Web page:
What has 986 electrified horsepower, can operate in front-wheel-drive mode alone and can drop its retractable hard top in less than 14 seconds? Some kind of ridiculously ludicrous Tesla? Has Audi gone mad with electrification? Did Lambo sneak the Asterion into production when I wasn’t looking?
‘Nope’ to all of the above — the car in question is the new Spider version of the Ferrari SF90, the most beastly of Maranello’s road-rockets ever.
Combine a 4.0-litre twin-turbocharged V8 (769 horsepower) and three electric motors (which combine for 217 more) and a 7.9-kilowatt-hour battery and you have a super(-duper) car with 986 horses that can zoom to 100 kilometres an hour in just 2.5 seconds, yet motor some 25 kilometres in completely Greta-Thunberg-compliant emissions-free motoring.
Now, we have seen this electrification stuff before from the prancing horse. Ferrari’s LaFerrari – I’ve always enjoyed a ponderous alliteration, don’t you? – combined a massive 6.3 litres of high-revving V12 with a single electric motor. However, unlike the more sophisticated SF90, the LaFerrari had just 949 hp and was but a mild hybrid, the electric motor unable to power the car forward on its own.
More importantly, two of the three electric motors the SF90 boasts are on the front wheels, which not only makes it the first all-wheel-drive supercar the company has ever produced – and could we see the same powertrain in Maranello’s upcoming Purosangue sport-brute? – but also its first foray into electric torque vectoring.
Even more impressively, the new Spider, like the coupe version introduced late last year, has an eight-speed dual-clutch transmission without a reverse gear. Yep, instead of a mechanical link between piston and transmission, the SF90 simply uses those three electric motors to back out of parking spaces. It supposedly saves weight and complexity, though don’t expect much of a cost savings…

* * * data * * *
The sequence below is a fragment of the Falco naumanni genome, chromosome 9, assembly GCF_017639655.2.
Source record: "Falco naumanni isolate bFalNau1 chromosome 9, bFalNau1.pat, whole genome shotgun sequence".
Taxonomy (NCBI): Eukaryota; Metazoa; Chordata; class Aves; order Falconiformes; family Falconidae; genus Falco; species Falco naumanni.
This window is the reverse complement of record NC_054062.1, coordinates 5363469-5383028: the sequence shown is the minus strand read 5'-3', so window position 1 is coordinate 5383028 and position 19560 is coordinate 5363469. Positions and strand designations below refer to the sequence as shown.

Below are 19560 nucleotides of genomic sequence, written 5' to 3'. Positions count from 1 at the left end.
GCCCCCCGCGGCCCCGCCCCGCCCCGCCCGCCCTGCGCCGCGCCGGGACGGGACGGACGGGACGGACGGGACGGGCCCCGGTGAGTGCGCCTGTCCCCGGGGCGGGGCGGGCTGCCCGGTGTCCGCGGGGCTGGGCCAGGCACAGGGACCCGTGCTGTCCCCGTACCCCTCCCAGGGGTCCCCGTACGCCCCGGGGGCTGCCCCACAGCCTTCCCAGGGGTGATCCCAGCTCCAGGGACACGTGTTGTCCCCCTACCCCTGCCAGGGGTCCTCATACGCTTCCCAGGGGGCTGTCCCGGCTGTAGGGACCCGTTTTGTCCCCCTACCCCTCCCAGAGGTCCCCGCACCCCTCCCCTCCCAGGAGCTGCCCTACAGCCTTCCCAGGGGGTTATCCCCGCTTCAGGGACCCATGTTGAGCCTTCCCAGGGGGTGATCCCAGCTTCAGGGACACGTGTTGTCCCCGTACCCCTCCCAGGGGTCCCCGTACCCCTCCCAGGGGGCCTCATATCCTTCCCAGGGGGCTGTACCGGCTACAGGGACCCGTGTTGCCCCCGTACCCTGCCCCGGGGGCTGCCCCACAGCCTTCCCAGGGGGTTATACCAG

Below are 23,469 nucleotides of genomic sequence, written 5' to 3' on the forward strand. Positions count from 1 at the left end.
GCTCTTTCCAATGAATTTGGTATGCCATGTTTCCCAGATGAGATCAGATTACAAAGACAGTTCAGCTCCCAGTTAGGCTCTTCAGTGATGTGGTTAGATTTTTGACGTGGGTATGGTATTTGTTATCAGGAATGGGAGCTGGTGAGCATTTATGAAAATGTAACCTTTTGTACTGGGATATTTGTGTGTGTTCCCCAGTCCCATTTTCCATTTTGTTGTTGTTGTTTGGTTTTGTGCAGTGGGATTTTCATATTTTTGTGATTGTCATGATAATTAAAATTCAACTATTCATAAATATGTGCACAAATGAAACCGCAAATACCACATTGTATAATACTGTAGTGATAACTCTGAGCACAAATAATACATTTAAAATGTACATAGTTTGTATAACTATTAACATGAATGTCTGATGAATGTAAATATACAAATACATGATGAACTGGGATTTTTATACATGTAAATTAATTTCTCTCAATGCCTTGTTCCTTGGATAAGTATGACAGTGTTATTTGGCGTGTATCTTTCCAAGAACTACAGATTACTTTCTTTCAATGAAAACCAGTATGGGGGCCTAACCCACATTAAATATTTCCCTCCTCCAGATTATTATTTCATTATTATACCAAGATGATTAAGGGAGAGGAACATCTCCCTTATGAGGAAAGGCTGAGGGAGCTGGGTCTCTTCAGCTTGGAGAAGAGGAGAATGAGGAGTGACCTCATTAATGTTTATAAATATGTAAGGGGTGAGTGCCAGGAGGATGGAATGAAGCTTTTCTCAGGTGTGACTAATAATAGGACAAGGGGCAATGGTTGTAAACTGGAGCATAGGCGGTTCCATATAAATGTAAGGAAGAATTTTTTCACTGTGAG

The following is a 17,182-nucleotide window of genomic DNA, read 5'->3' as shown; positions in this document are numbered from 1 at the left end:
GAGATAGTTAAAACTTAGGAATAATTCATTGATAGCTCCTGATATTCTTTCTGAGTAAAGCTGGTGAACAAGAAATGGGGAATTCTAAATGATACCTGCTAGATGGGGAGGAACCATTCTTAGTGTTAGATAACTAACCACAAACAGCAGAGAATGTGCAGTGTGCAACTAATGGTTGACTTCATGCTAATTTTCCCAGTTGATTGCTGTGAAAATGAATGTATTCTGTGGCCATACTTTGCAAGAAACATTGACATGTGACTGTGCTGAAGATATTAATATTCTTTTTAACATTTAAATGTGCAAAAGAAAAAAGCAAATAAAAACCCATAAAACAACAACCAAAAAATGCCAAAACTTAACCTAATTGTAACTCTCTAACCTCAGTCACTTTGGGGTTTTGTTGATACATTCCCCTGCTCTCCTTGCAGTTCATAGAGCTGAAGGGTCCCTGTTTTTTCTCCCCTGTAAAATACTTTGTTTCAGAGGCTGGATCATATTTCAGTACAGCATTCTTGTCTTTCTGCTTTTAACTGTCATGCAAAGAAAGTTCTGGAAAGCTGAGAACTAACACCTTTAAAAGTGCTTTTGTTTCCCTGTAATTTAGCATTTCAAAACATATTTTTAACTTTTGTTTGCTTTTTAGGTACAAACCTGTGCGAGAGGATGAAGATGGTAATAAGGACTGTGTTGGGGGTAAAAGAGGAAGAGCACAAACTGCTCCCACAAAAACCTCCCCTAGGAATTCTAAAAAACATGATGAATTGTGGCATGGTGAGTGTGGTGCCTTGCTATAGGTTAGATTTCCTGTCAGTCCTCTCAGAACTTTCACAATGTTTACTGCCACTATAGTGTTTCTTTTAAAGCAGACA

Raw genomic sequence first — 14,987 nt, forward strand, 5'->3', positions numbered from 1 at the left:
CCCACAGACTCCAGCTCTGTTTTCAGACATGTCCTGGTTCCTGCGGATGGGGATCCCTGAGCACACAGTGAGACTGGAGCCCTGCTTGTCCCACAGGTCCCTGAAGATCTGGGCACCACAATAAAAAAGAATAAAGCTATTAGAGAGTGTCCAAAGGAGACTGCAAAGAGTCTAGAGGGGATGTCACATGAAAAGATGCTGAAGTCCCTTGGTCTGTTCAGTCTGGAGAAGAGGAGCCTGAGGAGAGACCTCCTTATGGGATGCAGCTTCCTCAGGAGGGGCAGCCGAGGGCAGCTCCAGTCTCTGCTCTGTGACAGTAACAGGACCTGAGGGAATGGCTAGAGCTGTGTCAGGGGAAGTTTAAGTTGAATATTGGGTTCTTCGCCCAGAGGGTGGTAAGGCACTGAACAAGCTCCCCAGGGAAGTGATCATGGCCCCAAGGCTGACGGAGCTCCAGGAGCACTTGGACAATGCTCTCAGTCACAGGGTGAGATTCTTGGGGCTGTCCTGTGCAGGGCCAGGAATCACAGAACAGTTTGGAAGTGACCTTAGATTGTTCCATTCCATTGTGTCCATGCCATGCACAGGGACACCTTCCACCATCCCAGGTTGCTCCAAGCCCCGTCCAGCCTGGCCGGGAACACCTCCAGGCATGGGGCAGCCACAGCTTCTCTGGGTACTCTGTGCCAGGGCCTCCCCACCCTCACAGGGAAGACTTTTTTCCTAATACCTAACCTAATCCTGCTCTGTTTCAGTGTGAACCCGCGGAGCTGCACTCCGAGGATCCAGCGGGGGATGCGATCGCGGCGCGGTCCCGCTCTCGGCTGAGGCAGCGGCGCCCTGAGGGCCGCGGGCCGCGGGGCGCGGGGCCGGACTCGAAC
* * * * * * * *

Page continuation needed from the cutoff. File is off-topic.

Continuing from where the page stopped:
Besides the front-wheel torque vectoring, the SF90 gets an all-new electronic control system – now dubbed an eManettino – with four new modes. There’s eDrive (a pure electric mode that uses the front wheels only); Hybrid (an “economy” mode that can shut down the ICE at appropriate times); Performance (equivalent to traditional Sport mode but keeping the battery fully charged for maximum thrust); and Qualify (I think this one is pretty self-explanatory).
A few notes to Tifosi of the keen eye: The SF90 is the first front-wheel-drive Ferrari (albeit in eDrive mode only). Also, while the electrified all-wheel-drive system allows the SF90 to out-accelerate the old LaFerrari to 100 km/h, thanks to the weight of those three motors, it is 0.1 slower to 200 km/h (7.0 seconds versus 6.9s). In some arenas, there’s still no beating a good old-fashioned V12.
As for the Spider’s key differentiator from the Stradale, the retractable hard top, Ferrari takes pains to point out that, when stowed, all its hardware takes up but 100 litres of space (compared with the 150 and 200 litres typically required). Constructed in aluminum, it weighs barely 40 kilos – again, says Ferrari, lighter than traditional systems – and it can be lowered at speeds up to 45 kilometres an hour.
And just in case all this craziness isn’t enough, Ferrari is also offering an even more radical – that should be read “track-focused” – version of the Spider that boasts a Canadian connection. Indeed, the key feature of the Assetto Fiorano is a set of high-tech shocks made by Markham, Ontario’s own Multimatic and based on the Ferrari’s GT racing experience. A titanium exhaust system and various carbon-fibre bits – including that adjustable rear wing – also reduce the SF90’s weight a further 21 kilograms.
Finally, unlike the LaFerrari that used to sit atop the Ferrari lineup, the new Spider (and its Stradale hardtop sibling) will not be a limited-production unit. It’s also notably less expensive (I couldn’t bring myself to say that more than half a million Euros is “cheaper”) and Ferrari wants to sell the SF90 in much greater numbers. It is also covered by Ferrari’s seven-year maintenance program. European deliveries will begin in the second quarter of 2021 and will roll out to other markets shortly thereafter.